Supreme Court to U.S. EPA: No Bullying Allowed Under Clean Water Act
A unanimous United States Supreme Court decision has sent a loud-and-clear message to the U.S. Environmental Protection Agency that it will not allow the agency to bully private citizens and corporations with unilateral administrative orders without prompt judicial review.
On March 21, 2012, the Court decided in Sackett v. Environmental Protection Agency that the agency’s order finding the Sacketts violated the Clean Water Act constituted “final agency action” under the Administrative Procedure Act (APA). Consequently, the Court held that the federal courts have jurisdiction to immediately review such unilateral administrative orders.
While the Supreme Court did not decide the merits of the case, Justice Scalia’s choice of words in the opinion likely indicates that at least he viewed the U.S. EPA’s tactics in using the administrative order as nothing less than playground bullying.
“The Sacketts are interested persons feeling their way,” Scalia wrote. “They own a 2/3-acre residential lot in Bonner County, Idaho. Their property lies just north of Priest Lake, but it is separated from the lake by several lots containing permanent structures. In preparation for constructing their house, the Sacketts filled in part of their lot with dirt and rock.”
Notwithstanding that the property was physically removed from the lake, the agency issued the Sacketts a unilateral order that charged the Sacketts with violating the Clean Water Act by filling the lot. A person who fills property in violation of the Clean Water Act is subject to a civil penalty up to $37,500 per day. The U.S. EPA also took the position that the penalty would increase to $75,000 per day because the Sacketts not only allegedly violated the Act, but also clearly violated the unilateral administrative order by failing to restore the property to its pre-fill condition while they contested the alleged violation of the Act.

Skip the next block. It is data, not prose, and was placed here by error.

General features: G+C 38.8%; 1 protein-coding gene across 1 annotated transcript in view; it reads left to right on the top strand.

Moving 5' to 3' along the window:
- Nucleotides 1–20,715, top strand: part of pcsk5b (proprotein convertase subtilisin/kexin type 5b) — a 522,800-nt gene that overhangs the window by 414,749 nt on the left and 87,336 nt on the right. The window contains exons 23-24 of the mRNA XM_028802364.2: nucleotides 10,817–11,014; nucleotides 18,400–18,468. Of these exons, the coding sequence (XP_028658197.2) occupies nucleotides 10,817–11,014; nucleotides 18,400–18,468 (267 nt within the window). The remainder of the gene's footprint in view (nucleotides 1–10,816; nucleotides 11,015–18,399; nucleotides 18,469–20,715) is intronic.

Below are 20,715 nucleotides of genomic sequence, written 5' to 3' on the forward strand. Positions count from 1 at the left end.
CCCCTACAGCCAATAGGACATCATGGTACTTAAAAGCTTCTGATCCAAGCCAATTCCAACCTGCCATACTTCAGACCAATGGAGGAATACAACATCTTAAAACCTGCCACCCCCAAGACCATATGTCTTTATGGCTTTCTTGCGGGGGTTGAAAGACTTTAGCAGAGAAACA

In other words, the agency essentially contended that it could unilaterally double a citizen’s or corporation’s civil penalty risk exposure simply by issuing a unilateral administrative order.
After receiving the agency’s compliance order, the Sacketts asked for a hearing, but the U.S. EPA denied the request. Without anywhere else to turn, the Sacketts filed an action in federal court and contended that the agency’s order was “arbitrary and capricious.” In response, the U.S. EPA took the position that the judicial branch had no jurisdiction to review the order prior to the agency filing a civil enforcement action.
“But the Sacketts cannot initiate that [civil enforcement] process,” Justice Scalia logically concluded, “and each day they wait for the agency to drop the hammer, they accrue, by the Government’s telling, an additional $75,000 in potential liability.”
The Court rebuked the U.S. EPA’s quixotic argument that insulating the agency’s unilateral orders from prompt judicial review was justified by the fact that such prompt review would chill the agency’s tactical use of unilateral administrative orders.
“The APA’s presumption of judicial review is a repudiation of the principle that efficiency of regulation conquers all,” Justice Scalia wrote. “And there is no reason to think that the Clean Water Act was uniquely designed to enable the strong-arming of regulated parties into ‘voluntary compliance’ without the opportunity for judicial review—even judicial review of the question whether the regulated party is within EPA’s jurisdiction.”